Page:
Photo Credit: Jewish Press

Berlin, 1939. Many Jews were being rounded up, bound for death camps. My parents had miraculously obtained a visa to enable them to escape to America, but needed additional funds to pay for the ship’s voyage. They had sold most of their household items, but it wasn’t sufficient. One item remained to be sold – a large, solid silver chalice my mother had cherished, given to her by her mother as a wedding gift. A beautiful antique from the French Rococo period, quite valuable.

But who would buy it? Since most Jewish bank accounts had been confiscated, she needed to find a gentile who would be willing to purchase it. She thought of a gentile neighbor, Mrs. Palitz, who lived in her apartment house, whom she had befriended. When my mother lacked sufficient food for my sisters, Mrs. Palitz secretly bought her groceries, including milk, never requesting reimbursement.


“I would appreciate any money you would be willing to give me for this chalice, Mrs. Palitz, as I desperately need to pay for the ship’s passage, to save our lives”. “How much do you require?” She asked. When informed of the amount, Mrs. Palitz discussed it with her husband, who agreed to give my parents whatever they required to be rescued. Tapping much of their life savings, they made it possible for my parents and sisters to make the voyage to America.

Years later, in the early 1950’s, my mother received a letter from Mrs. Palitz, informing her that she and her husband had obtained a visa to the U.S., and were now residing in an apartment in Brooklyn. “We’d love to see you again, and meet your little girl born in America.” I recall meeting Mrs. Palitz and her young daughter, Loretta. I was about six years old at the time and recall that very special occasion so well. My mother and Mrs. Palitz embraced. She thanked Mrs. Palitz for having saved our lives by purchasing the silver chalice.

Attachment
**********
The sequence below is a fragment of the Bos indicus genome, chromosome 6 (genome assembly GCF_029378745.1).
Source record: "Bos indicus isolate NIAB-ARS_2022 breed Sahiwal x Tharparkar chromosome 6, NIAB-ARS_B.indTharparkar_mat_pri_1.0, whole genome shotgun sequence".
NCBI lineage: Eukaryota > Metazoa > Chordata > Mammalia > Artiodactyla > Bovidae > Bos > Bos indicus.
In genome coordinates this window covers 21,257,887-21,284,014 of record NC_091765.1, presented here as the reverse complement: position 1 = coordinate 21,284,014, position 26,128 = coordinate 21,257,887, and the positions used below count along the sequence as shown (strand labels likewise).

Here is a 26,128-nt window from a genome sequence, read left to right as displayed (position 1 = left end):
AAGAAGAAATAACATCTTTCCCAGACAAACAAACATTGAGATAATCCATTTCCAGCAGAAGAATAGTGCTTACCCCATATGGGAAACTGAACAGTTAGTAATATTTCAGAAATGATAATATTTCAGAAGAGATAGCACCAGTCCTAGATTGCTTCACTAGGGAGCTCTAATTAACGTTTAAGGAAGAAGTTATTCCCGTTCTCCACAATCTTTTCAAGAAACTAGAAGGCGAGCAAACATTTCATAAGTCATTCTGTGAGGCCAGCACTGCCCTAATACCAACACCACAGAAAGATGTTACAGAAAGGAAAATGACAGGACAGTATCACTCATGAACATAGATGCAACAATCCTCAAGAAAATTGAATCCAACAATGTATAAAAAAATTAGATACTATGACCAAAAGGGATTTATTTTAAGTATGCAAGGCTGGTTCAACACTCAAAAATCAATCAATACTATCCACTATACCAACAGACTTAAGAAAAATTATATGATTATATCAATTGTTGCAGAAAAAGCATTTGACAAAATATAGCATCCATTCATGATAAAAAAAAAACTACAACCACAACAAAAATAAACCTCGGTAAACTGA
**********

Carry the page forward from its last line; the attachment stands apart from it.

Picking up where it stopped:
“Oh, I have something to show you, Mrs. Blitzer,” she said, as she carried a large box into the living room. She slowly removed a large silver chalice, and asked my mother to hold it. My mother’s eyes filled with tears as she held the chalice again, after so many years. I thought it was beautiful, as I gazed at its hand-embossed scenes of a long-ago world. I sensed how precious it was to her, as she slowly stroked it. How much she would have loved to have it in her home again, as a precious remembrance of her mother, who had perished in the Holocaust. But she had sold it to Mrs. Palitz, and had no funds with which to reimburse her for it. Mrs. Palitz put it back in its box. “Mrs. Blitzer, I know how much this means to you. It was cherished by your mother, and I want you to have it. Here. Take it home with you.”

“But I don’t have the money to repay you.”

“I cannot let you leave without taking it. Knowing you will cherish it means much more than the money.” Mrs. Palitz said. Now, it belongs to you and your family.

Through the years, the silver chalice had an honored place in my family’s home. Not only because it was beautiful and a part of my grandmother’s life – a grandmother who perished before I was born. But because it represented a Righteous Gentile’s devotion to helping a Jewish family survive and heal. The legacy of a righteous gentile’s promise fulfilled.